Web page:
Friday, 29 January 2010

Tesco Pubs?

What a monstrous thought! Thankfully, as far as I know, despite branching out into banking, weddings and car insurance, Tesco have yet to start a chain of pubs. And I don't think it's going to be happening any time soon.

Why mention it, then?

Well, it was what you might call a train of thought. And any train of thought will always call at the station that is my blog.

I was sitting in a pub in Hove after having made a long walk through town. I had bought a half pint of bitter shandy for the surprisingly sharp price of £1.55. As I sat down sipping it, I thought to myself about the pub environment. What a comfortable, warm place it was. On thinking about the price of the drink, and how it compared to other places I had been, I was somehow reminded of the fact that pubs and restaurants, by law, have to give out tap water for free if a customer requests it.

A few years ago there was a news story about an old lady who fainted in Tesco. The staff relieved her and a bottle of water was taken from the shelf to assist her. Once she had recovered, she was then charged for the bottle of water they had had to use.

Beggar's Belief, you might say. It's true, though, like so many other pathetic stories. This of course, made me think what would happen if Tesco did run a chain of pubs. They'd have to give away free water, wouldn't they!

But can you imagine a Tesco pub? All the facades would be the same. Instead of witty pub names like the Chorister's Arms or The Bishops Curtains (or even straightforward ones like the Royal Oak and the Fox & Hounds), they'd just be called Tesco, perhaps with the street name underneath. Of course, they'd have to put the word 'pub' somewhere too, lest any confusion emerge when a child walks in to buy some sweets.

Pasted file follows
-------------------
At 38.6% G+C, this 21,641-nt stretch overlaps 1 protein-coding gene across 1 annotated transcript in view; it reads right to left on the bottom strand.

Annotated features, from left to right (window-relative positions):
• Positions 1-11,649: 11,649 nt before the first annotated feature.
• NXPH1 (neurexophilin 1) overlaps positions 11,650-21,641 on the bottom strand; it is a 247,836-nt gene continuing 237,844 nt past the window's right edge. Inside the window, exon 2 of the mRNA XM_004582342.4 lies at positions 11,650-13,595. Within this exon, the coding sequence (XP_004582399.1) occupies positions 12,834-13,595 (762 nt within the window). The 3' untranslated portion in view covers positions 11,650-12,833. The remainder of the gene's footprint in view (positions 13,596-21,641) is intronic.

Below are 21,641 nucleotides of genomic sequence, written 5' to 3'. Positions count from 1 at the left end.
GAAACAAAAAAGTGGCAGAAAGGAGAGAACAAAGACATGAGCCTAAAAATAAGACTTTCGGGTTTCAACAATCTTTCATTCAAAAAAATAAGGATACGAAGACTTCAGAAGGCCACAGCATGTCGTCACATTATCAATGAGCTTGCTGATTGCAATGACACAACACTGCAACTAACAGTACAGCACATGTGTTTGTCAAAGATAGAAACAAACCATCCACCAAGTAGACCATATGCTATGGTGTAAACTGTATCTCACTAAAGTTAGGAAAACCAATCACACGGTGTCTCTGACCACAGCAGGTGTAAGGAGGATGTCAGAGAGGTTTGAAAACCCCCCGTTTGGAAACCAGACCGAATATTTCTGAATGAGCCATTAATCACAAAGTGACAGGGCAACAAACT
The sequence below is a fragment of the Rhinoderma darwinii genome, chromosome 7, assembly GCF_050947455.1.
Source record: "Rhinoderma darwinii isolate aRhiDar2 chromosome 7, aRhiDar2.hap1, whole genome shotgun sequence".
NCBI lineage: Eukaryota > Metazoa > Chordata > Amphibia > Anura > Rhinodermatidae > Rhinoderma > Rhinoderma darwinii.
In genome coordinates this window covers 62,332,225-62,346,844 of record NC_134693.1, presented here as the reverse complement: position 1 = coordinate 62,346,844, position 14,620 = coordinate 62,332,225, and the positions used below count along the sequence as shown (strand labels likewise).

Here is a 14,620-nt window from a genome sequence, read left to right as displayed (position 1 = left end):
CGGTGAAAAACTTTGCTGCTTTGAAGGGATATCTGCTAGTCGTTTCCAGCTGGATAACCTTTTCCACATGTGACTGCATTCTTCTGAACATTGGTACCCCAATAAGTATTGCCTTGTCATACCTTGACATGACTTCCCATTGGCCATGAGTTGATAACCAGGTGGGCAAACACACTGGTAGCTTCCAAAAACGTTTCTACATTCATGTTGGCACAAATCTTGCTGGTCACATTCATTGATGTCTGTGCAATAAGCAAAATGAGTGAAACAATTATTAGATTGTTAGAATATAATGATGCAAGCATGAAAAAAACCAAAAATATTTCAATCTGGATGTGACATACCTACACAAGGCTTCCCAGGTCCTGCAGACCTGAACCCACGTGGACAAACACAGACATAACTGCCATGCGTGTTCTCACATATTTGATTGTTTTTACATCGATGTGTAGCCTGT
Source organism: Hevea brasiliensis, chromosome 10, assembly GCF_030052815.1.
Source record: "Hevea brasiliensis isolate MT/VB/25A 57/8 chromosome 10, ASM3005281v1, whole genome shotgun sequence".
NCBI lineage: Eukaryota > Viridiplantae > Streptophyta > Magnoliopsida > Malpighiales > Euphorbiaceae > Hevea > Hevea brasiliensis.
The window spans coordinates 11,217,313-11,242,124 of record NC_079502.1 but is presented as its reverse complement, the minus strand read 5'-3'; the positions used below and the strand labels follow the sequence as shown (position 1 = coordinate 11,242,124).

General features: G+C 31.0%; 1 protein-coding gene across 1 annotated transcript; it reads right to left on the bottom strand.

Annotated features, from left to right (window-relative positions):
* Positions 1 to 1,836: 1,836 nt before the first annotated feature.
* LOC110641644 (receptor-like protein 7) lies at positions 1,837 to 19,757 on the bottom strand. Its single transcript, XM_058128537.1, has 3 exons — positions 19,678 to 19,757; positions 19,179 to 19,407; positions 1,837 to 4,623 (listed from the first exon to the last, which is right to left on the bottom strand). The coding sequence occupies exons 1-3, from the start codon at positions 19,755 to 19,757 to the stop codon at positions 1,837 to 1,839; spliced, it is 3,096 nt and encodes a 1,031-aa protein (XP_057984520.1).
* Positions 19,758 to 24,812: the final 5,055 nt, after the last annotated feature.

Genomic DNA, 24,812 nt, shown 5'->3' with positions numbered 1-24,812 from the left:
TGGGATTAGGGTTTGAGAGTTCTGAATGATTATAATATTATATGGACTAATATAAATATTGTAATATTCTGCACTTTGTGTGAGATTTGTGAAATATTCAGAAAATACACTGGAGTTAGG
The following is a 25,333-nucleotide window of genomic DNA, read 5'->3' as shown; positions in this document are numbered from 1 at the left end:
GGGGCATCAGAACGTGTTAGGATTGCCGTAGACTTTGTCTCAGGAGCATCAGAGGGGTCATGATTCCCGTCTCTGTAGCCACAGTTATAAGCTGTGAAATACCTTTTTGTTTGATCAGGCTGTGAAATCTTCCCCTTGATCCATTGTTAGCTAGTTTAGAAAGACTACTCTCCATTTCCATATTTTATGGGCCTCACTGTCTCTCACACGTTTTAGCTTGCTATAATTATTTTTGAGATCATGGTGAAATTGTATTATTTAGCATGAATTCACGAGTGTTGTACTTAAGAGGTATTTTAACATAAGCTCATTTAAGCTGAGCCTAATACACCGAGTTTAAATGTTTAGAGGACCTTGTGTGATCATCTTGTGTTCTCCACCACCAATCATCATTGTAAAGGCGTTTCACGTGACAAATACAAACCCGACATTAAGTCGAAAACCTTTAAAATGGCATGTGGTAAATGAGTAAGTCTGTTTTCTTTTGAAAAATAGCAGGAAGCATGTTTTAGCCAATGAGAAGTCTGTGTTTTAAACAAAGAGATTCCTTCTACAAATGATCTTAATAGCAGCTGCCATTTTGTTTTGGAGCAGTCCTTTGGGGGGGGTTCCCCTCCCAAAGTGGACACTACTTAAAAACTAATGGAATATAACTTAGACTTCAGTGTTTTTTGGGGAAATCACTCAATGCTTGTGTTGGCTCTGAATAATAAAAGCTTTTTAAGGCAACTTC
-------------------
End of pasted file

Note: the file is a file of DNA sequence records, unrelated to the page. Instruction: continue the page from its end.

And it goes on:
The idea of pub facades being Tescofied is bad enough. But what about the innards? You can expect standardized furniture and interior design. Anyone who has been to more than one Subway on a frequent basis will know that all the pictures inside are the same nationwide. The same will be true of the Tesco. There'll be stock pictures of people smiling, drinking beer, a photo of a fireplace and a nice little countryside scene, allowing people to reminisce about the good old days before Tesco owned every public house in the country.

On tap will be all variety of Tesco brand alcoholic beverages, including the infamous Tesco Value Lager, which will be a bargain at 79p per pint!

Expect the busier Tesco branches to have self-service bars as well, where you just pour your own drink and put some coins into a machine.

The pubs will be very popular, naturally. This will cause a problem, as pub premeses are traditionally small and there won't be a lot of seating available. That's alright though, each seating area shall have a queue attribitued to it, including a special area for people drinking one pint or less.

Some pubs will just keep the same opening hours as they did before, but expect large, 24-hour pubs to open in major population centres, particularly where there are many students. Of course, they'll have to shut at 4pm on Sundays, as even a company as powerful as Tesco can not change the Sunday Trading Bill. And in that they shall be at a disadvantage against the traditional pubs.

But a half-pint of bitter shandy will definitely cost less than £1.55.


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